Seismic Evidence for Partial Melt at the Base of Earth's Mantle

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Science  13 Sep 1996:
Vol. 273, Issue 5281, pp. 1528-1530
DOI: 10.1126/science.273.5281.1528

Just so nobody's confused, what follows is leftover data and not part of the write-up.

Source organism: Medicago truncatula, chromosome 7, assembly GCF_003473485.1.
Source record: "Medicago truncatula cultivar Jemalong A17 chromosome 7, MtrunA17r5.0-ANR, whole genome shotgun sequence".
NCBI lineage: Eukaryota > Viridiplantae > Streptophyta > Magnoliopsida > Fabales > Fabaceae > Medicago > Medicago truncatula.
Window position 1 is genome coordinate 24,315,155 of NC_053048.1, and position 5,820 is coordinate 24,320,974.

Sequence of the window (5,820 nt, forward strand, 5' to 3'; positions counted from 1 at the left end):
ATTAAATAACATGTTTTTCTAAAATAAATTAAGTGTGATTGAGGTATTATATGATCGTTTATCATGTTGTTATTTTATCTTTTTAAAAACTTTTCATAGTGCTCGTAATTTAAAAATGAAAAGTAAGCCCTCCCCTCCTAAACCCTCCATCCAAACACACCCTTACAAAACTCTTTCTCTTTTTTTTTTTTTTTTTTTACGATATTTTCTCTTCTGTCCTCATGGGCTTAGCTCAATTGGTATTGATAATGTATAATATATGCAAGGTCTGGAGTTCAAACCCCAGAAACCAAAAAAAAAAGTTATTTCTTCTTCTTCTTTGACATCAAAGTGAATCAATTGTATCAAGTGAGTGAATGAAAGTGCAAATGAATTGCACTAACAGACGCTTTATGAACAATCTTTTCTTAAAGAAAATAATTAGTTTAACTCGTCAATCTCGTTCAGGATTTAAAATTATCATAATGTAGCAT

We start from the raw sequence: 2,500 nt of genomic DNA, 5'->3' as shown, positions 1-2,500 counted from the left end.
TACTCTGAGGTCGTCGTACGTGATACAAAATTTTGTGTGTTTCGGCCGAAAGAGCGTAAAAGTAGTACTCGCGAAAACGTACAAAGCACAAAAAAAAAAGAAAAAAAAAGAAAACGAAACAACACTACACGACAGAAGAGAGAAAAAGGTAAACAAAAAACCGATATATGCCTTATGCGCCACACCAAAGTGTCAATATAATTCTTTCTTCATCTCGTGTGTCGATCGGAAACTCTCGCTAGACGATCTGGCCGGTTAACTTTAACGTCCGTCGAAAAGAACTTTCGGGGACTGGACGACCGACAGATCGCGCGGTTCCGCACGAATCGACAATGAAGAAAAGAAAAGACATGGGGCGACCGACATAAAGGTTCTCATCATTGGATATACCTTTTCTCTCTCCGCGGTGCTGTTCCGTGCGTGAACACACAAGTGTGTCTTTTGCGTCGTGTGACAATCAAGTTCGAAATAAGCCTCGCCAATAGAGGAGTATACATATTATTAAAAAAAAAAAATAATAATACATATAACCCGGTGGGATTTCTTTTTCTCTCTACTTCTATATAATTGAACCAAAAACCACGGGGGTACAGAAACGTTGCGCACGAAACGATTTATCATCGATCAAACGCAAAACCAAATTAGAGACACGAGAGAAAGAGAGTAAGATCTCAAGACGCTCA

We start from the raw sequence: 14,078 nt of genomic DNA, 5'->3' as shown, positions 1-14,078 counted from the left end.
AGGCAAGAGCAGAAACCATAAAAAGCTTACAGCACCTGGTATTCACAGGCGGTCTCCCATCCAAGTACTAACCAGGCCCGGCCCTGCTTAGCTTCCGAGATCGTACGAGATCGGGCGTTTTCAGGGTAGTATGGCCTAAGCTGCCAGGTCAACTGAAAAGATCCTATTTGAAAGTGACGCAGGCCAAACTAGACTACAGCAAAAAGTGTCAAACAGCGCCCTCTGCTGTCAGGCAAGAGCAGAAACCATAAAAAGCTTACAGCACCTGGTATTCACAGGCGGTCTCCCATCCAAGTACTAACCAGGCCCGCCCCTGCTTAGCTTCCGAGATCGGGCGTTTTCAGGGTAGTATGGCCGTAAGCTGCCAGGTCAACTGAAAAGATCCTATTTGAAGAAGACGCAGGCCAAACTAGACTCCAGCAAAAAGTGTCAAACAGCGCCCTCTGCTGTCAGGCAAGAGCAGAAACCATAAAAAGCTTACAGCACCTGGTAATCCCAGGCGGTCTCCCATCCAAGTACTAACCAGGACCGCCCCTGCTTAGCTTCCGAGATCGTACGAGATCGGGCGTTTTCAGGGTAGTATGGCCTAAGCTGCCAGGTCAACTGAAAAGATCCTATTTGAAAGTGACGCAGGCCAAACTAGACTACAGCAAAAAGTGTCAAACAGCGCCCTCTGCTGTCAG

The presence of an intermittent layer at the base of Earth's mantle with a maximum thickness near 40 kilometers and a compressional wave velocity depressed by ∼10 percent compared with that of the overlying mantle is most simply explained as the result of partial melt at this depth. Both the sharp upper boundary of this layer (<10 kilometers wide) and the apparent correlation with deep mantle upwelling are consistent with the presence of liquid in the lowermost mantle, implying that the bottom of the thermal boundary layer at the base of the mantle may lie above its eutectic temperature. Such a partially molten zone would be expected to have enhanced thermal and chemical transport properties and may provide constraints on the geotherm and lateral variations in lowermost mantle temperature or mineralogy.

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